Acharya Jagadish Chandra Bose - from New Horizons Text Book
Study material for I. B.Tech students of JNTU, Anantapur.
Acharya Jagadish Chandra Bose was a man of many talents hailed from British era Bengal. He was a physicist, biologist, botanist, archaeologist and an early writer of science fiction. He did pioneering research in the fields of radio and microwave optics, contributed greatly in shaping botany as a subject, and also laid the foundations of experimental science in India.
Bose was born in Bikrampur on 30 November 1858 to Bhagaban Chandra Bose who was a Deputy Magistrate of Faridpur. In 1869, Bose was sent to Kolkata, where, after spending 3 months at the Hare School he was admitted to St Xavier’s College. In 1879, Jagadish passed his BA examination in the Physical sciences from Calcutta University. In 1884, Bose obtained a Bachelor of Arts in Natural Sciences and a Bachelor of Science from the University of London.
Bose stands out among scientists before and after him in his staunch unwillingness to patent his inventions. He believed that science should be applied for the benefit of mankind rather than being harnessed for money-making purposes. In keeping with this belief, in a Friday Evening Discourse at the Royal Institution, London, he made public his construction of the coherer, a radio receiver for radio waves.
It is important to mention a few words about Bose’s father, Bhagaban Chandra. who was no ordinary civil servant, but a man of many ideas. Though he worked for the British government, he was devoted to the nationalist cause. To help the common people, he invested a great deal into several business initiatives. He started workshops in carpentry, metal turning, general metalwork, and even a foundry. The young Jagadish Chandra imbibed his father’s ideals and lived by them throughout his life, although many of Bhagaban Chandra’s initiatives were unsuccessful and he left behind heavy debts which his son had to pay off later.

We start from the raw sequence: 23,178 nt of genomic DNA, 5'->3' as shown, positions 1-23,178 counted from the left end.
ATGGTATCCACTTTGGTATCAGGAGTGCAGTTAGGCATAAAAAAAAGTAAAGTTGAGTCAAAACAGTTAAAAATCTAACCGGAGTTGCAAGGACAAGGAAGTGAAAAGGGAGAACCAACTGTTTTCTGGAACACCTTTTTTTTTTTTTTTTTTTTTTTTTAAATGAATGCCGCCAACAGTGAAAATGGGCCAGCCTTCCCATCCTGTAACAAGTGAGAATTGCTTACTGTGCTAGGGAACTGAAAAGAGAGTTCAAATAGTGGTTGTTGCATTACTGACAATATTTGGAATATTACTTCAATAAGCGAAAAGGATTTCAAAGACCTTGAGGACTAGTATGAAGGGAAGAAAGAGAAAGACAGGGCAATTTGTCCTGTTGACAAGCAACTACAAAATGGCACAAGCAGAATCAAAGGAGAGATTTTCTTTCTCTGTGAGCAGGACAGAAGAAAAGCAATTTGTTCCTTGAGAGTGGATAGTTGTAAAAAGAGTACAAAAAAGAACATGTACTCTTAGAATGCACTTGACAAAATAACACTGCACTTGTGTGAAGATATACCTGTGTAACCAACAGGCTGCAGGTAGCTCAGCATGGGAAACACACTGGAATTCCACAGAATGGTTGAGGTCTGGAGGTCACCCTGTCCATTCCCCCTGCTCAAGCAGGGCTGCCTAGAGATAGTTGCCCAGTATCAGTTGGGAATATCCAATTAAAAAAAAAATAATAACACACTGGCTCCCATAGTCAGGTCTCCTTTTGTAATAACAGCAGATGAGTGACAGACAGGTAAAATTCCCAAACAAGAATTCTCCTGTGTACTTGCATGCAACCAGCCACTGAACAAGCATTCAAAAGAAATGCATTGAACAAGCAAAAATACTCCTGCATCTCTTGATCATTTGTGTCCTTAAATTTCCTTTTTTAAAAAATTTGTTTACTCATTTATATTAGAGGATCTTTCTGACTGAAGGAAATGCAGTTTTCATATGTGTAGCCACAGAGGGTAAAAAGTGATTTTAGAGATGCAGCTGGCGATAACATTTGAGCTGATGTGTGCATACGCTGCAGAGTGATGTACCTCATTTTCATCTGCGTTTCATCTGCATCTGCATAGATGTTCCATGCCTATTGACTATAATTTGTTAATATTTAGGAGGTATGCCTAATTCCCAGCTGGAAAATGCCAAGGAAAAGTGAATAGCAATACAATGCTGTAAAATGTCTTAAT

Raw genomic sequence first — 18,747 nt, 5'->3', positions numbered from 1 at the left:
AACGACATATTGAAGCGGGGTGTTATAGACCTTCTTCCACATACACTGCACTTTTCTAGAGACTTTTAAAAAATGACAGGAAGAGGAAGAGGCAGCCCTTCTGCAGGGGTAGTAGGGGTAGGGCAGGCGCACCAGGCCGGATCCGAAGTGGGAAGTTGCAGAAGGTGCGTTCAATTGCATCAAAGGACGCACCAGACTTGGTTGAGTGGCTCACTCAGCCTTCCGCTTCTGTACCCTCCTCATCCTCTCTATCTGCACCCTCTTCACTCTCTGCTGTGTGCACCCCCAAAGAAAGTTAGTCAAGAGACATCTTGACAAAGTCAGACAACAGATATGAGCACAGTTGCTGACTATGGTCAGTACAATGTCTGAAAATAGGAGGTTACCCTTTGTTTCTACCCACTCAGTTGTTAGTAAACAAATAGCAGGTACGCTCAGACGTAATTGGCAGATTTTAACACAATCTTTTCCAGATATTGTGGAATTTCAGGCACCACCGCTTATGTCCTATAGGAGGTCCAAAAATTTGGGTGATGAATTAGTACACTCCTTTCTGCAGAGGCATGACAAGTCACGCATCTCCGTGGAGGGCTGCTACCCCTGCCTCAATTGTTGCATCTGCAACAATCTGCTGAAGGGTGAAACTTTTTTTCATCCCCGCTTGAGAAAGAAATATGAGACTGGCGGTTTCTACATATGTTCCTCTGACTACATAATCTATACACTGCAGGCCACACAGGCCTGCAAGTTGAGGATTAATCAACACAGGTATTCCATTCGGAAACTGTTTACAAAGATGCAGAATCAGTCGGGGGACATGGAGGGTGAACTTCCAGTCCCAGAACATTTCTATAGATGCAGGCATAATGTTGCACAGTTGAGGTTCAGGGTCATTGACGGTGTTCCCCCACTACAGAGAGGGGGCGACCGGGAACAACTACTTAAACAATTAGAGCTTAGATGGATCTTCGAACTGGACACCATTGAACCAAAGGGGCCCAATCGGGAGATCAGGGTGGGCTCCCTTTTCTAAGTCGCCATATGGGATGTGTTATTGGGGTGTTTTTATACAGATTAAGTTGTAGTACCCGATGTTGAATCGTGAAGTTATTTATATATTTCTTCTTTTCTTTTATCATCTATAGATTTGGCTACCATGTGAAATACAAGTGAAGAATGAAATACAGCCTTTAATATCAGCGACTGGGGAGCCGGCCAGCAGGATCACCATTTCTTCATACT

After coming back to India, Bose joined Presidency College as a professor of Physics in Kolkata in 1885, the first Indian to do so. His appointment was strongly opposed by Sir Alfred Croft, then Director of Public Instruction of Bengal and Charles R. Tawney, the principal of the college. But so high was Bose’s merit that Lord Ripon, then Viceroy of India, personally intervened to ensure that he got the appointment.
Bose did pioneering research, first in physics and then in physiology. In 1888, the physicist Heinrich Rudolf Hertz had produced and detected electromagnetic waves in the 60 cm wavelength range. This achievement also verified James Clerk Maxwell’s electromagnetic theory. However, it was Bose who first produced millimetre-length radio waves and studied their properties. He also perfected the method of J.C. Bose Dream 2047 CMY transmission and the reception of electromagnetic waves.
In 1894, Bose decided to pursue scientific research and not to be confined with teaching assignment alone. Later, Bose devised and fabricated a new type of radiator for generating radio waves. He also built a unique and highly sensitive ‘coherer’ or radio receiver for receiving radio waves. In 1897, Bose described to the Royal Institution in London his research carried out in Kolkata at millimetre wavelengths.
In recent years, there has been welcome news of credit finally being given to Bose for his pioneering work in the area of wireless telegraphy. From metals he turned his attention to plants and was fully devoted his time on the responses of the living and non-living and the physiological properties of plant tissues and the similarity of their behaviour with that of animal tissues. In 1900, Bose presented an excellent paper “On the Similarity Responses of Inorganic and Living Matter” before the Paris International Congress of Physicists.
Bose demonstrated that plant tissues under different kinds of stimuli, like mechanical, application of heat, electric shock, chemicals, and drugs, produce and electric response similar to that produced by animal tissues. He also tried to demonstrate that similar electric response to stimulation could be noticed in certain inorganic systems. For his investigations, Bose invented several novel and highly sensitive instruments. Among these the most important one was the Cresco graph – an instrument for measuring the growth of a plant. It could record a growth as small as 1/100,000 inch per second.
Bose retired from educational service as Senior Professor of Physics in 1915. However, he continued his investigations in plant physiology and was also working towards the establishment of a research institute. Bose was knighted by the British Government in 1916 and in the year he was elected a fellow of the Royal Society (FRS) of London in 1928. In the year, 1937 he passed away at Giridih in Bihar.
Prepared by: Byreddy Balaji Reddy, Sr. Lecturer in English, JNTUACE, KALIKIRI.